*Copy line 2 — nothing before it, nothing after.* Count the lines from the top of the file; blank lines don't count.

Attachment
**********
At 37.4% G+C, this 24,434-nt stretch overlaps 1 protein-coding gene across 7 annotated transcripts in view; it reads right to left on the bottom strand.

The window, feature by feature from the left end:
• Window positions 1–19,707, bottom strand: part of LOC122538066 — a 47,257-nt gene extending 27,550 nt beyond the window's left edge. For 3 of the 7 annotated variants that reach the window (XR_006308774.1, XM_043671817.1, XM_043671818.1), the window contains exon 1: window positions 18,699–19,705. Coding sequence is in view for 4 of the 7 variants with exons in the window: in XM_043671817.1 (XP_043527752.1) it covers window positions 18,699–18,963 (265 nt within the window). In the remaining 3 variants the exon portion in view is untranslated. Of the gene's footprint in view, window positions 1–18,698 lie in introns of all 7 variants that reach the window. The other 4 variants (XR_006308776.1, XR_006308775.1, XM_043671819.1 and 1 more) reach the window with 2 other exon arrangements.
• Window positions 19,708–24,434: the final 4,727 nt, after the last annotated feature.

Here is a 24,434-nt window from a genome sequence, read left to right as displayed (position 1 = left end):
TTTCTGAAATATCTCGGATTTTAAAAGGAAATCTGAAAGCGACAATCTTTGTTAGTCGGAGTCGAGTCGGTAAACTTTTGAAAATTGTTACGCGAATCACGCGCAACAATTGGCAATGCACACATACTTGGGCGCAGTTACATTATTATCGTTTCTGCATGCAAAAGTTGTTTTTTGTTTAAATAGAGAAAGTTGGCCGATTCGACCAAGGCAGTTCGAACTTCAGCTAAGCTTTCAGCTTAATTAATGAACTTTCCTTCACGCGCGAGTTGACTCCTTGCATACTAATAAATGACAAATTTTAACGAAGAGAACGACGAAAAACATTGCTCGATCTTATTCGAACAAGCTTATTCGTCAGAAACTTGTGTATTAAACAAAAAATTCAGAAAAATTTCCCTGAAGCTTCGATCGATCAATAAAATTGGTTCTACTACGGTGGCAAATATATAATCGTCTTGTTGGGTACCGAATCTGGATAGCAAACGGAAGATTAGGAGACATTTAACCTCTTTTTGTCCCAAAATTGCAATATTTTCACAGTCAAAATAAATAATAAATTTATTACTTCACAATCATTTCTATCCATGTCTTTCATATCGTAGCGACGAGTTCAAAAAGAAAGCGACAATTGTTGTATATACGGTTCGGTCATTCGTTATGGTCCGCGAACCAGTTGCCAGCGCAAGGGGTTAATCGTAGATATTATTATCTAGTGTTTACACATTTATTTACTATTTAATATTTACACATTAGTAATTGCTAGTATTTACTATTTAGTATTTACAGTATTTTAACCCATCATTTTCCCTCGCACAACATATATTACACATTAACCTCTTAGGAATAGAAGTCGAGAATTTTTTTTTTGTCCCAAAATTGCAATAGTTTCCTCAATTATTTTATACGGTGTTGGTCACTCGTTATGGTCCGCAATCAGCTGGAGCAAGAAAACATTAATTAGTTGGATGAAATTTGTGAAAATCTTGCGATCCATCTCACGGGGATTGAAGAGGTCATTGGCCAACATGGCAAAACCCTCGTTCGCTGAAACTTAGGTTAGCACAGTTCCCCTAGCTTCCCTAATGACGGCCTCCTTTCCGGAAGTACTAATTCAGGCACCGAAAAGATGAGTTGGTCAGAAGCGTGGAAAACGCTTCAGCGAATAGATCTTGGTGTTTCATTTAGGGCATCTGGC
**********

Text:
The window, feature by feature from the left end: